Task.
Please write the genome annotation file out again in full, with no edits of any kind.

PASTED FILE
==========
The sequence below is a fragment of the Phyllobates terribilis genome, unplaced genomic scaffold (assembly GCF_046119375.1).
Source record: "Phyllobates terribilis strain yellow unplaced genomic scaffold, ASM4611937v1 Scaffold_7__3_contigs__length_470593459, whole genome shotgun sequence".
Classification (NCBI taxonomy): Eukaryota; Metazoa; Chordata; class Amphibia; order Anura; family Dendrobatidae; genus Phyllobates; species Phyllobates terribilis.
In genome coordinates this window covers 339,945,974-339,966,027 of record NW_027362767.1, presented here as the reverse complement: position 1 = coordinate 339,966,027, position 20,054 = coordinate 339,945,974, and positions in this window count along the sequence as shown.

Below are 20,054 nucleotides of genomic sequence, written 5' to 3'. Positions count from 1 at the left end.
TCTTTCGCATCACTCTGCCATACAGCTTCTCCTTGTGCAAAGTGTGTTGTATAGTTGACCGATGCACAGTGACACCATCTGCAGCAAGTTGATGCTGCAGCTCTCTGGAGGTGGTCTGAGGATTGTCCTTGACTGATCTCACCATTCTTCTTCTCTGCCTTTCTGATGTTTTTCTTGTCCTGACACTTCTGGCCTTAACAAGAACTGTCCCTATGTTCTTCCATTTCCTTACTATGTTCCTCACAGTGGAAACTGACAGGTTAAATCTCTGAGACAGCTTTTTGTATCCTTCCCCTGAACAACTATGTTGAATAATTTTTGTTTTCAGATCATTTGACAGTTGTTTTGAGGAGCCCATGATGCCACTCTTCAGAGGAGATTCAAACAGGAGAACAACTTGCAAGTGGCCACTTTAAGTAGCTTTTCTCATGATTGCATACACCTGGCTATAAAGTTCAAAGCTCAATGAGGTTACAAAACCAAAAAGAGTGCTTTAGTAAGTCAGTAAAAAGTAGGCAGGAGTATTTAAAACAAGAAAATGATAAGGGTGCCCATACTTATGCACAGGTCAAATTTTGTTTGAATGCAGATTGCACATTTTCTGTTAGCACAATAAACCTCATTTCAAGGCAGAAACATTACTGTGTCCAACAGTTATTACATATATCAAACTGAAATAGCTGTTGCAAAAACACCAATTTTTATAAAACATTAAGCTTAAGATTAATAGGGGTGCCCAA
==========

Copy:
The sequence below is a fragment of the Phyllobates terribilis genome, unplaced genomic scaffold (assembly GCF_046119375.1).
Source record: "Phyllobates terribilis strain yellow unplaced genomic scaffold, ASM4611937v1 Scaffold_7__3_contigs__length_470593459, whole genome shotgun sequence".
Classification (NCBI taxonomy): Eukaryota; Metazoa; Chordata; class Amphibia; order Anura; family Dendrobatidae; genus Phyllobates; species Phyllobates terribilis.
In genome coordinates this window covers 339,945,974-339,966,027 of record NW_027362767.1, presented here as the reverse complement: position 1 = coordinate 339,966,027, position 20,054 = coordinate 339,945,974, and positions in this window count along the sequence as shown.

Below are 20,054 nucleotides of genomic sequence, written 5' to 3'. Positions count from 1 at the left end.
TCTTTCGCATCACTCTGCCATACAGCTTCTCCTTGTGCAAAGTGTGTTGTATAGTTGACCGATGCACAGTGACACCATCTGCAGCAAGTTGATGCTGCAGCTCTCTGGAGGTGGTCTGAGGATTGTCCTTGACTGATCTCACCATTCTTCTTCTCTGCCTTTCTGATGTTTTTCTTGTCCTGACACTTCTGGCCTTAACAAGAACTGTCCCTATGTTCTTCCATTTCCTTACTATGTTCCTCACAGTGGAAACTGACAGGTTAAATCTCTGAGACAGCTTTTTGTATCCTTCCCCTGAACAACTATGTTGAATAATTTTTGTTTTCAGATCATTTGACAGTTGTTTTGAGGAGCCCATGATGCCACTCTTCAGAGGAGATTCAAACAGGAGAACAACTTGCAAGTGGCCACTTTAAGTAGCTTTTCTCATGATTGCATACACCTGGCTATAAAGTTCAAAGCTCAATGAGGTTACAAAACCAAAAAGAGTGCTTTAGTAAGTCAGTAAAAAGTAGGCAGGAGTATTTAAAACAAGAAAATGATAAGGGTGCCCATACTTATGCACAGGTCAAATTTTGTTTGAATGCAGATTGCACATTTTCTGTTAGCACAATAAACCTCATTTCAAGGCAGAAACATTACTGTGTCCAACAGTTATTACATATATCAAACTGAAATAGCTGTTGCAAAAACACCAATTTTTATAAAACATTAAGCTTAAGATTAATAGGGGTGCCCAA